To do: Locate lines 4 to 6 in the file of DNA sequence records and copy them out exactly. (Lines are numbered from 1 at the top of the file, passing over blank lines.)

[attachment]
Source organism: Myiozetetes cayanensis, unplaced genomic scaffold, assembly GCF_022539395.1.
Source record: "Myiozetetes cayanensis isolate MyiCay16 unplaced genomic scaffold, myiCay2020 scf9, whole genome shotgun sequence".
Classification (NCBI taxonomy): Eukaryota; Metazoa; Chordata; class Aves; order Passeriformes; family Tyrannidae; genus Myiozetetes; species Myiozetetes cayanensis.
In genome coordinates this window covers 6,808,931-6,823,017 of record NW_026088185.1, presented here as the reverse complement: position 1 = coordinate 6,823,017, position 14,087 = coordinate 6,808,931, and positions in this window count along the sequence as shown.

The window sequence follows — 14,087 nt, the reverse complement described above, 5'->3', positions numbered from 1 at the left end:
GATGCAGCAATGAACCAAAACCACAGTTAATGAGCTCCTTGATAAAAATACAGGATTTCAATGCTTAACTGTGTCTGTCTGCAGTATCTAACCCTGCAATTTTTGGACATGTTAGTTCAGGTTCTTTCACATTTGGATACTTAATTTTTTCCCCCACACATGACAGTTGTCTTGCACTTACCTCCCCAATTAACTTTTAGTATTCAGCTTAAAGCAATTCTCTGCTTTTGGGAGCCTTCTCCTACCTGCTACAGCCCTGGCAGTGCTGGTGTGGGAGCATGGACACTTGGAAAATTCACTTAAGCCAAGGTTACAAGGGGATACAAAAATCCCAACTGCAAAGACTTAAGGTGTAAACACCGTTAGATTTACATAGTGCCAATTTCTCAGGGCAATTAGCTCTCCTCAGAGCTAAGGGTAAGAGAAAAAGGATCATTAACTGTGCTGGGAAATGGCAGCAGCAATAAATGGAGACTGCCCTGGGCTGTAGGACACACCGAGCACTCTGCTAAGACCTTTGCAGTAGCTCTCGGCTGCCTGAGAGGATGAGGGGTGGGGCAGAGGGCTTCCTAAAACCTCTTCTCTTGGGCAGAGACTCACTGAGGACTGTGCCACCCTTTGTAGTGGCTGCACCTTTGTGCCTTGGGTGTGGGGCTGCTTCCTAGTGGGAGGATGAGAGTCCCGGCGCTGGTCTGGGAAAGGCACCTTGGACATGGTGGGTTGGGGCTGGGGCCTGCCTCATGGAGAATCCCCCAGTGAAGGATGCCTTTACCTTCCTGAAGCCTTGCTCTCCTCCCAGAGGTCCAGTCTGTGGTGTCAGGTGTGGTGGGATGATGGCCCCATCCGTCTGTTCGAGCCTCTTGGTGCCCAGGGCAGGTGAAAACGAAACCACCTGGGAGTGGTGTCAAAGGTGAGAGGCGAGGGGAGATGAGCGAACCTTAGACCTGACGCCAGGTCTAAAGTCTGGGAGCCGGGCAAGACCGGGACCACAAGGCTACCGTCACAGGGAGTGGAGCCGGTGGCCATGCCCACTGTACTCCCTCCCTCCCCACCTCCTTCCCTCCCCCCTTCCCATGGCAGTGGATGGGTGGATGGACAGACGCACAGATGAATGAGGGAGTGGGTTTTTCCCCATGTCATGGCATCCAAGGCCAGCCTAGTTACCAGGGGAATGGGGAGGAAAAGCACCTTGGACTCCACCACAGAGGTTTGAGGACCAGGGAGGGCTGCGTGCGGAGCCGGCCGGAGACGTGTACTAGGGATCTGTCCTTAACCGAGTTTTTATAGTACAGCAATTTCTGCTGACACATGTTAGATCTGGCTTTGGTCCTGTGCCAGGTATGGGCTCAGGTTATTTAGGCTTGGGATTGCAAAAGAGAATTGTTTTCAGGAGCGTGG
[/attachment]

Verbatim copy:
In genome coordinates this window covers 6,808,931-6,823,017 of record NW_026088185.1, presented here as the reverse complement: position 1 = coordinate 6,823,017, position 14,087 = coordinate 6,808,931, and positions in this window count along the sequence as shown.

The window sequence follows — 14,087 nt, the reverse complement described above, 5'->3', positions numbered from 1 at the left end:
GATGCAGCAATGAACCAAAACCACAGTTAATGAGCTCCTTGATAAAAATACAGGATTTCAATGCTTAACTGTGTCTGTCTGCAGTATCTAACCCTGCAATTTTTGGACATGTTAGTTCAGGTTCTTTCACATTTGGATACTTAATTTTTTCCCCCACACATGACAGTTGTCTTGCACTTACCTCCCCAATTAACTTTTAGTATTCAGCTTAAAGCAATTCTCTGCTTTTGGGAGCCTTCTCCTACCTGCTACAGCCCTGGCAGTGCTGGTGTGGGAGCATGGACACTTGGAAAATTCACTTAAGCCAAGGTTACAAGGGGATACAAAAATCCCAACTGCAAAGACTTAAGGTGTAAACACCGTTAGATTTACATAGTGCCAATTTCTCAGGGCAATTAGCTCTCCTCAGAGCTAAGGGTAAGAGAAAAAGGATCATTAACTGTGCTGGGAAATGGCAGCAGCAATAAATGGAGACTGCCCTGGGCTGTAGGACACACCGAGCACTCTGCTAAGACCTTTGCAGTAGCTCTCGGCTGCCTGAGAGGATGAGGGGTGGGGCAGAGGGCTTCCTAAAACCTCTTCTCTTGGGCAGAGACTCACTGAGGACTGTGCCACCCTTTGTAGTGGCTGCACCTTTGTGCCTTGGGTGTGGGGCTGCTTCCTAGTGGGAGGATGAGAGTCCCGGCGCTGGTCTGGGAAAGGCACCTTGGACATGGTGGGTTGGGGCTGGGGCCTGCCTCATGGAGAATCCCCCAGTGAAGGATGCCTTTACCTTCCTGAAGCCTTGCTCTCCTCCCAGAGGTCCAGTCTGTGGTGTCAGGTGTGGTGGGATGATGGCCCCATCCGTCTGTTCGAGCCTCTTGGTGCCCAGGGCAGGTGAAAACGAAACCACCTGGGAGTGGTGTCAAAGGTGAGAGGCGAGGGGAGATGAGCGAACCTTAGACCTGACGCCAGGTCTAAAGTCTGGGAGCCGGGCAAGACCGGGACCACAAGGCTACCGTCACAGGGAGTGGAGCCGGTGGCCATGCCCACTGTACTCCCTCCCTCCCCACCTCCTTCCCTCCCCCCTTCCCATGGCAGTGGATGGGTGGATGGACAGACGCACAGATGAATGAGGGAGTGGGTTTTTCCCCATGTCATGGCATCCAAGGCCAGCCTAGTTACCAGGGGAATGGGGAGGAAAAGCACCTTGGACTCCACCACAGAGGTTTGAGGACCAGGGAGGGCTGCGTGCGGAGCCGGCCGGAGACGTGTACTAGGGATCTGTCCTTAACCGAGTTTTTATAGTACAGCAATTTCTGCTGACACATGTTAGATCTGGCTTTGGTCCTGTGCCAGGTATGGGCTCAGGTTATTTAGGCTTGGGATTGCAAAAGAGAATTGTTTTCAGGAGCGTGG